What is the first step in arranging a jazz or pop song into piano? I find composing classical is a little easier, but I would like to try jazz and pop. I'm a little bit confused because I don't know where to start. One of the songs I would like to try is Hello by Adele.
1Just to acknowledge: Many people will have their own work processes; some might start be more analytical and some more "feely"; some arrangements might stick closer to the original and others interpret it more freely. In my opinion that doesn't make this question worthy of closing as "opinion-based"; it could be answered focusing on what's common to all arranging.– Andy BonnerJul 5, 2022 at 16:20
There is a simple, direct answer to the question as stated initially: "What is the first step in arranging a jazz or pop song into piano?"
For me, that means listening to get to know the whole song (all instruments and vocal lines) and to identify what's essential. Since a piano arrangement is constrained by the technical limits of two hands, one must usually omit some of the original instrumentation.
You've picked an interesting example - Hello by Adele.
It's a good example of a common type of current pop song. A very simple basic musical structure. Just four chords, repeated over and over, with some slight variations. Apart from a pervasive four-note descending scale there's no real melody, the vocal style might be best described as 'emotional riffing over the chords'.
The song starts with bare piano chords (which I guess you'd have no problem transcribing?) Tension builds, drums and pads are added, but there's no additional musical content, nothing you could really add to a piano part, except 'play louder!' You COULD transcribe Adele's vocal filigree note-for-note, I'm not sure it would be particularly useful.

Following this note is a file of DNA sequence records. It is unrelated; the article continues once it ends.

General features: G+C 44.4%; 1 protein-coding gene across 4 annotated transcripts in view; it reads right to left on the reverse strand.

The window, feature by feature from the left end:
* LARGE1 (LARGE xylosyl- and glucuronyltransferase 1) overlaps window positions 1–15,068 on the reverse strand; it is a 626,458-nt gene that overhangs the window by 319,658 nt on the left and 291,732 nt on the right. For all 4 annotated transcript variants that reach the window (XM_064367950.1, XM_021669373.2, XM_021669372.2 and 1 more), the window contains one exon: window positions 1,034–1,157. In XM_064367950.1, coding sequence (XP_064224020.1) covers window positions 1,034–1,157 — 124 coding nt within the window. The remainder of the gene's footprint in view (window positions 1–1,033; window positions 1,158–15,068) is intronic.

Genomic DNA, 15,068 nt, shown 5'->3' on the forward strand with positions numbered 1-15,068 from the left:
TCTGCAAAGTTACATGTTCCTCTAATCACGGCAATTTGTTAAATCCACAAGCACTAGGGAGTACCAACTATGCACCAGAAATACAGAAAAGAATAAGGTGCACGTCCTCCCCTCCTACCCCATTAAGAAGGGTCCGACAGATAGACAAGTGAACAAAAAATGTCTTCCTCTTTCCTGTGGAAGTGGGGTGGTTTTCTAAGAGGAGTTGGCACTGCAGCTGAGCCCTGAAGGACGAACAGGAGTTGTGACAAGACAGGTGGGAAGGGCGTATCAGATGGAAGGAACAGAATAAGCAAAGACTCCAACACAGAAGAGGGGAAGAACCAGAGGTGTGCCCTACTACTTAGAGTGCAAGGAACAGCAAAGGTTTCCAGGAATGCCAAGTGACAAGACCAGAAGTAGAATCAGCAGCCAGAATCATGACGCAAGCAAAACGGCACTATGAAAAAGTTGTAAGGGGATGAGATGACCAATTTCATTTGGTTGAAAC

There are several piano/vocal versions of 'Hello' available online.
This one attempts to include the vocal line in the piano part.
This one offers, in my opinion, a more useful piano part.
But, anyway, there's two approaches to making a piano part for the song. Personally, I don't think this song requires or deserves any more than something like this, preceded by a couple of written-out bars to show the rhythm.
And be careful. That basic piano pattern that you hear in he first part of the song underpins the whole song. If you lose it in an attempt to add more intensity, the song collapses.
I just listened to "Hello" for [probably] the first time-- maybe I heard it someplace public when it was new. I disagree that there's "no additional musical content, nothing you could really add to a piano part". My first inclination would be to change the rhythm where the drums come in on the recording (~2:38). Maybe pick up the bass drum with the root notes and the tom with the chords on the left hand?– TheodoreJul 5, 2022 at 21:20
1Yes. In any case, it's hard to find a piano equivalent or near-equivalent of emotional not-so-melodic voice riffing. Quite a few other great pop/rock songs also don't really admit sensible translation to piano... as I've discovered. :) In particular, possibly until you try transcribing something for piano, you'll not realize how strongly attached your concept of the song was to the actual instrumentation/voicing ... (until you realize that you can't do it on piano). Jul 6, 2022 at 2:14